“UNomkhubulwane is a gender issue”, these are the words of Mr Jabulani Mhlambi, the Head of Amajuba [Community] Education Centre, in Newcastle, KwaZulu-Natal. This was in the wake of the Annual Umkhosi kaNomkhubulwane (the festivity of Nomkhubulwane) which has become a regular feature in the events calendar of Newcastle, taking place during the last week of July.
The end of July signals the closure of winter in the Southern Hemisphere. It is during this time that farmers and other people in agriculture start planning their planting season in preparation for the pre-spring rains in August. This cycle of nature precedes calendars and formalised agriculture, it is simply the way nature works.
It is in this context that a group of women in Newcastle, KwaZulu-Natal come together to prepare the festivity of Nomkhubulwane, who is the deity of fertility and agriculture in the world of traditional Zulu cosmology. It was through the inspiration of a dream vision received by Ms Thoko Hadebe (known as MaNtombela) that the festivity started in Newcastle.
Over the years MaNtombela has mobilised a collective of women, young and old, under the name ‘Thand’usiko lwakho’ (‘love your culture’) for the celebration of this festivity. They have even managed to get the support of the Department of Education, through the Education Centre managed by Mr Jabulani Mhlambi.
The tradition of uNomkhubulwane has seen a revival in many areas of KwaZulu-Natal in the last decade or so, with the festivity in Nongoma being the most popular.
UNomkhubulwane fits into a greater of complex of ritual practices carried by women in Zulu culture. These include Umkhosi Womhlanga (the reed dance), ukuhlolwa (virginity testing) and dolo qina (‘first fruits festivity’), just to mention a few.Why have these practices been revived at this particular time in our history?
Well to respond to this question we would need to consider some of the overlying changes in the cultural landscape in South Africa, and Africa at large.
1. Heritage: This is a notion that has been bandied much post-1994 in the country. It arose out of the need to remember those memories that were marginalized under apartheid thinking. It invariably implied the excavation of an African ‘mythical past’. Put simply, we needed a new way of seeing and understanding ourselves. This new life force needed to complement our African roots, as well affirm our identity as Africans. Saartjie Baartman’s human remains being repatriated to South Africa mark some of the big moves in the heritage thinking. Another move, in relation to KwaZulu-Natal, would be the inauguration of Durban as the Shaka capital: the airport is named after him, an entertainment complex is named after him. KwaZulu-Natal also often uses the slogan the ‘Kingdom of the Zulu’ in marketing itself as tourist destination.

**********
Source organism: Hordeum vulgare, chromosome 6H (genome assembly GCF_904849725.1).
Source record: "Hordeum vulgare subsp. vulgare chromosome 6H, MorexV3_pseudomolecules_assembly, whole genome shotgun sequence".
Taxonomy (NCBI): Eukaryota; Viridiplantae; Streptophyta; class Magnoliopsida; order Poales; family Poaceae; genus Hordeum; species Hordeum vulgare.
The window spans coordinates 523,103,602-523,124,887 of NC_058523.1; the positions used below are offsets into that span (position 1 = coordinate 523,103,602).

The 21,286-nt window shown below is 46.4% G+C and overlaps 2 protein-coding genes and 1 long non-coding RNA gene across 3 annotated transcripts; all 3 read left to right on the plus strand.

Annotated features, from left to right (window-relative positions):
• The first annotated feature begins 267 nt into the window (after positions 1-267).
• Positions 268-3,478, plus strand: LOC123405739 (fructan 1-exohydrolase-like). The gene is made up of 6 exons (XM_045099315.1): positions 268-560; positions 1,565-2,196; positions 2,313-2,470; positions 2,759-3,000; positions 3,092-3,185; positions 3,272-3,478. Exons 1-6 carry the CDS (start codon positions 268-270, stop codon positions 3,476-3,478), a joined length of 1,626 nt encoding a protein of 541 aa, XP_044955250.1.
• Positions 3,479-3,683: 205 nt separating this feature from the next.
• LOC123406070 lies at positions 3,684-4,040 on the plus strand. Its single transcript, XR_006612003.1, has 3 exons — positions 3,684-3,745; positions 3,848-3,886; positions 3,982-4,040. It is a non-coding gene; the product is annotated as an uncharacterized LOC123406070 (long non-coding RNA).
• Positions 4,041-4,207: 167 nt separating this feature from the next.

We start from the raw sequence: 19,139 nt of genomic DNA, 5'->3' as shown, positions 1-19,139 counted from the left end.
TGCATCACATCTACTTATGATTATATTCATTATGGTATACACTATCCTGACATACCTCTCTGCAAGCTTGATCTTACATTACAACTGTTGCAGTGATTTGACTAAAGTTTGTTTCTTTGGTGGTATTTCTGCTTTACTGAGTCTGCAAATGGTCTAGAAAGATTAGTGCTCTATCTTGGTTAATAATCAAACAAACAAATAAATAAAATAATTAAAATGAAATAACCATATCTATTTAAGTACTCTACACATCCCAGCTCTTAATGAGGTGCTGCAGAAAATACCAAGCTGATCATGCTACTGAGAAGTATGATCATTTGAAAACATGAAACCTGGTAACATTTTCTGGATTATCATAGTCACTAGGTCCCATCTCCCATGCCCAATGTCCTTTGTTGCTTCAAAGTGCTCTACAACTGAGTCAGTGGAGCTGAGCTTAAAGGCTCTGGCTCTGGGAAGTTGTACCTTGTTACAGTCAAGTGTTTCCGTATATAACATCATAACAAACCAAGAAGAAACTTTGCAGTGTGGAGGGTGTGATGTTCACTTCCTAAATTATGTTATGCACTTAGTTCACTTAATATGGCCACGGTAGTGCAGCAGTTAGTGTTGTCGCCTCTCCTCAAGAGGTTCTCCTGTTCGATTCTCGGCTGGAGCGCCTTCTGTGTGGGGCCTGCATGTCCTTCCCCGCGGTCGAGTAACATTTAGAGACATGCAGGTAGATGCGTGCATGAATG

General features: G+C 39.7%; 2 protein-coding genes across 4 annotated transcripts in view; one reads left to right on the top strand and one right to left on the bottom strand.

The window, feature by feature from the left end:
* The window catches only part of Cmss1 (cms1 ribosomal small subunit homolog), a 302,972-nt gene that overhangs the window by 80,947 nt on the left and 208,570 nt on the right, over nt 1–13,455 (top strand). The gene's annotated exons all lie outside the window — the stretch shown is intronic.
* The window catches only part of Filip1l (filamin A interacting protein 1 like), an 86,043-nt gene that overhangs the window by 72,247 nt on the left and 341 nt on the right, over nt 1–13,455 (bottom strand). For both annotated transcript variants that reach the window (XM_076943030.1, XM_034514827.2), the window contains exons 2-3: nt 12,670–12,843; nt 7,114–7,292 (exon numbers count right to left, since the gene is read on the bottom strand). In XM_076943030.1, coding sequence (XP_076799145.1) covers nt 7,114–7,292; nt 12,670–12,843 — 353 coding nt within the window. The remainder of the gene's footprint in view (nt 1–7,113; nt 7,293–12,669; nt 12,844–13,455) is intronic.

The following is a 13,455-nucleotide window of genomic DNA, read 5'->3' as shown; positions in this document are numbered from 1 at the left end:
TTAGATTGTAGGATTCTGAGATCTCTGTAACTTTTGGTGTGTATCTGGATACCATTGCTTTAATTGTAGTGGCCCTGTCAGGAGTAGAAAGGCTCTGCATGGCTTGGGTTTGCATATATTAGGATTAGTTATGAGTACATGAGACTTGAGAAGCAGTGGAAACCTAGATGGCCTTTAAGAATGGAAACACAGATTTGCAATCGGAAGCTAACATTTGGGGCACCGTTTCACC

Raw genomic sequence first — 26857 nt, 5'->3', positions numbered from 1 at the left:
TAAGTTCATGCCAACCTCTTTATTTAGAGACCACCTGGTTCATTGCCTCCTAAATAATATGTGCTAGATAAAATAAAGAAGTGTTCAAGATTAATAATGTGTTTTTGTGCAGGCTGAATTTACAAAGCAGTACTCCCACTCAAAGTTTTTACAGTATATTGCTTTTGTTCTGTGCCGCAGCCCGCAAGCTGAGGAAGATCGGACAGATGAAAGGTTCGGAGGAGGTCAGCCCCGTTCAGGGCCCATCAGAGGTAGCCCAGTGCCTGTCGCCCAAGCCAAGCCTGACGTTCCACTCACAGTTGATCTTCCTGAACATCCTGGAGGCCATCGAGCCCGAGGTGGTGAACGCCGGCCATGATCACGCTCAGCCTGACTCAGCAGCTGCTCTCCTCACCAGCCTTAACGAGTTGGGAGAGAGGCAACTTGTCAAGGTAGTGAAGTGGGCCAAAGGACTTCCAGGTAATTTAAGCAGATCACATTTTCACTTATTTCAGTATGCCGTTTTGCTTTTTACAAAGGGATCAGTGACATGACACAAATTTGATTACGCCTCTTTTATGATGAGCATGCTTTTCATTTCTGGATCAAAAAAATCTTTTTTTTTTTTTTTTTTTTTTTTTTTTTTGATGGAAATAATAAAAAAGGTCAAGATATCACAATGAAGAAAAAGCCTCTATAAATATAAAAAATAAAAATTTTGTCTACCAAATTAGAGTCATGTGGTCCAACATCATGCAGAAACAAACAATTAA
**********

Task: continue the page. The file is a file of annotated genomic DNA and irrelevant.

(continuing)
2. African Renaissance: When then-president Thabo Mbeki coined this term, and in his ‘I am an African’ speech, I am not sure if he was in fact aware or could ever imagined the role he was interceding in at that moment in time. The perspective arising out of this reminded us as a nation that we are connected to a larger continent, and that our voice matters—not only for us, but also for Africa as a whole. It paved the way for our re-integration into a way of thinking, and indeed a way of life, that situated us in continuum of African existence.
3. Women Representation: There have also been gains made by women’s pursuit for equality and representation in public life. Through state-led empowerment programmes, women have indeed received priority in appointments. These have also had their mirrors in non-state activities, in the church for example, more women have become preachers and pastors than before. With regards to traditional affairs, we see more women making claims to chieftaincy and other forms of visibility.
It is not surprising therefore to see the sudden revival in the tradition of uNomkhubulwane.UNomkhubulwane seems to disrupt the ‘natural’ position of men as the custodians of culture and tradition. It draws on a distant past (of Zulu culture) in order to make claims for women as authorities in cultural matters.
If one considers that uNomkhubulwane is situated in the complex of ritual practices, including Umkhosi Womhlanga and ukuhlolwa, it can be placed in direct contrast to Umkhosi wokweshwama, the traditional Zulu practice of men killing a bull with their own bear hands which occurs later in the year (around November). In fact, uNomkhubulwane is of an elevated character, as it engages the sacred by invoking a deity.
Heritage discourse has given this kind of ritual practice a place in the post-apartheid South African imagination. Viewing uNomkhubulwane as heritage allows women to make claims around power and significance in an environment where they are otherwise marginalised. We all know too well that heritage carries a lot of social and economic currency. There are many players in the heritage field who have made a lot of money; think of the Zulu crafts and beadworks industry that exports to many places around the world for example. There are also those who have made social claims; think of the demand for liberation struggle sites to be declared ‘National Monuments’. What heritage implies is a quest for recognition; it certainly has been empowering in this Newcastle community of women practitioners.
Thokozani Mhlambi is an Archival Platform Correspondent based in Gauteng and KwaZulu Natal